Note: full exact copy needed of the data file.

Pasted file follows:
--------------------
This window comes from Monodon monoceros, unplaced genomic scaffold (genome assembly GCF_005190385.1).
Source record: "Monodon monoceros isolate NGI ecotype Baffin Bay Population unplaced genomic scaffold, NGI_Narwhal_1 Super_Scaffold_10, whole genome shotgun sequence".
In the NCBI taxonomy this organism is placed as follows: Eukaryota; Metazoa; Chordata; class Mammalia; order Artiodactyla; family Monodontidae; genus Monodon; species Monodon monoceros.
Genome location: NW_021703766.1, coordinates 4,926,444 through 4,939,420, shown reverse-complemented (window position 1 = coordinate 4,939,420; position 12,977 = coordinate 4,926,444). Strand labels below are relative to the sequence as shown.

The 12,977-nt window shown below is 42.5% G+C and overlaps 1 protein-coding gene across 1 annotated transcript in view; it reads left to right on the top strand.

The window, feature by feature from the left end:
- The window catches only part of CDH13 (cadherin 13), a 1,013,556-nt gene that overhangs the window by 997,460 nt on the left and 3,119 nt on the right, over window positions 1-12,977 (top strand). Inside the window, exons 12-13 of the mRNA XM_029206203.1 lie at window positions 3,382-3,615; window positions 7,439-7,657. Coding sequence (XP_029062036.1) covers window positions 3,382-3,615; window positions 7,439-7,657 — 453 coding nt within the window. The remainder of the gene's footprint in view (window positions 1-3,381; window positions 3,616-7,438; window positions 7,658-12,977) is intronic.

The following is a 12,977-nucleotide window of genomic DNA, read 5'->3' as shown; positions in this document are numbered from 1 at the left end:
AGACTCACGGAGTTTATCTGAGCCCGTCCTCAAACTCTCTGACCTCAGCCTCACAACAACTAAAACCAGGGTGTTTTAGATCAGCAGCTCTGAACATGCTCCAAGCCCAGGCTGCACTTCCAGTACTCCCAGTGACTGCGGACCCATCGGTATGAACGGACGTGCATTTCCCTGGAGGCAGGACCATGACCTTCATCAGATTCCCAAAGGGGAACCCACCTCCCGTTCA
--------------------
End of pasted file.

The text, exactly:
This window comes from Monodon monoceros, unplaced genomic scaffold (genome assembly GCF_005190385.1).
Source record: "Monodon monoceros isolate NGI ecotype Baffin Bay Population unplaced genomic scaffold, NGI_Narwhal_1 Super_Scaffold_10, whole genome shotgun sequence".
In the NCBI taxonomy this organism is placed as follows: Eukaryota; Metazoa; Chordata; class Mammalia; order Artiodactyla; family Monodontidae; genus Monodon; species Monodon monoceros.
Genome location: NW_021703766.1, coordinates 4,926,444 through 4,939,420, shown reverse-complemented (window position 1 = coordinate 4,939,420; position 12,977 = coordinate 4,926,444). Strand labels below are relative to the sequence as shown.

The 12,977-nt window shown below is 42.5% G+C and overlaps 1 protein-coding gene across 1 annotated transcript in view; it reads left to right on the top strand.

The window, feature by feature from the left end:
- The window catches only part of CDH13 (cadherin 13), a 1,013,556-nt gene that overhangs the window by 997,460 nt on the left and 3,119 nt on the right, over window positions 1-12,977 (top strand). Inside the window, exons 12-13 of the mRNA XM_029206203.1 lie at window positions 3,382-3,615; window positions 7,439-7,657. Coding sequence (XP_029062036.1) covers window positions 3,382-3,615; window positions 7,439-7,657 — 453 coding nt within the window. The remainder of the gene's footprint in view (window positions 1-3,381; window positions 3,616-7,438; window positions 7,658-12,977) is intronic.

The following is a 12,977-nucleotide window of genomic DNA, read 5'->3' as shown; positions in this document are numbered from 1 at the left end:
AGACTCACGGAGTTTATCTGAGCCCGTCCTCAAACTCTCTGACCTCAGCCTCACAACAACTAAAACCAGGGTGTTTTAGATCAGCAGCTCTGAACATGCTCCAAGCCCAGGCTGCACTTCCAGTACTCCCAGTGACTGCGGACCCATCGGTATGAACGGACGTGCATTTCCCTGGAGGCAGGACCATGACCTTCATCAGATTCCCAAAGGGGAACCCACCTCCCGTTCA